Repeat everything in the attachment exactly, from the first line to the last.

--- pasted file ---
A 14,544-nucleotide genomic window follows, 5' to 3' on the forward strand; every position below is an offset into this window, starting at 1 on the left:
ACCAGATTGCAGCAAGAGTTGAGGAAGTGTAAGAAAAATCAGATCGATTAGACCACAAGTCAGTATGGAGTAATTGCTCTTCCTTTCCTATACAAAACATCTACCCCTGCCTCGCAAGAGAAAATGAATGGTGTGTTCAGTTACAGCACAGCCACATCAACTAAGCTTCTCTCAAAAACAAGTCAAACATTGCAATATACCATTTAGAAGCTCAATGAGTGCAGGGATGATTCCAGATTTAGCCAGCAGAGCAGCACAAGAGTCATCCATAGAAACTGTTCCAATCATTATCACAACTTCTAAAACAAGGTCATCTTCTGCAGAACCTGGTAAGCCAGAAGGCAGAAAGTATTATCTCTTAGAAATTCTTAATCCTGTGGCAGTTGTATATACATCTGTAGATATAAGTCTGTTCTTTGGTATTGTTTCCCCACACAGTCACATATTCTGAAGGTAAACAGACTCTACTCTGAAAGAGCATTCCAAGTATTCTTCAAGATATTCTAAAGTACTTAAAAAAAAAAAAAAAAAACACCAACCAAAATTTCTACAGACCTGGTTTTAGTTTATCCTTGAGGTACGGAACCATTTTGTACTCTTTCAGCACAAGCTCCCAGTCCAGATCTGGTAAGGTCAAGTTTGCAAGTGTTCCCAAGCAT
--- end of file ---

A 14,544-nucleotide genomic window follows, 5' to 3' on the forward strand; every position below is an offset into this window, starting at 1 on the left:
ACCAGATTGCAGCAAGAGTTGAGGAAGTGTAAGAAAAATCAGATCGATTAGACCACAAGTCAGTATGGAGTAATTGCTCTTCCTTTCCTATACAAAACATCTACCCCTGCCTCGCAAGAGAAAATGAATGGTGTGTTCAGTTACAGCACAGCCACATCAACTAAGCTTCTCTCAAAAACAAGTCAAACATTGCAATATACCATTTAGAAGCTCAATGAGTGCAGGGATGATTCCAGATTTAGCCAGCAGAGCAGCACAAGAGTCATCCATAGAAACTGTTCCAATCATTATCACAACTTCTAAAACAAGGTCATCTTCTGCAGAACCTGGTAAGCCAGAAGGCAGAAAGTATTATCTCTTAGAAATTCTTAATCCTGTGGCAGTTGTATATACATCTGTAGATATAAGTCTGTTCTTTGGTATTGTTTCCCCACACAGTCACATATTCTGAAGGTAAACAGACTCTACTCTGAAAGAGCATTCCAAGTATTCTTCAAGATATTCTAAAGTACTTAAAAAAAAAAAAAAAAAACACCAACCAAAATTTCTACAGACCTGGTTTTAGTTTATCCTTGAGGTACGGAACCATTTTGTACTCTTTCAGCACAAGCTCCCAGTCCAGATCTGGTAAGGTCAAGTTTGCAAGTGTTCCCAAGCAT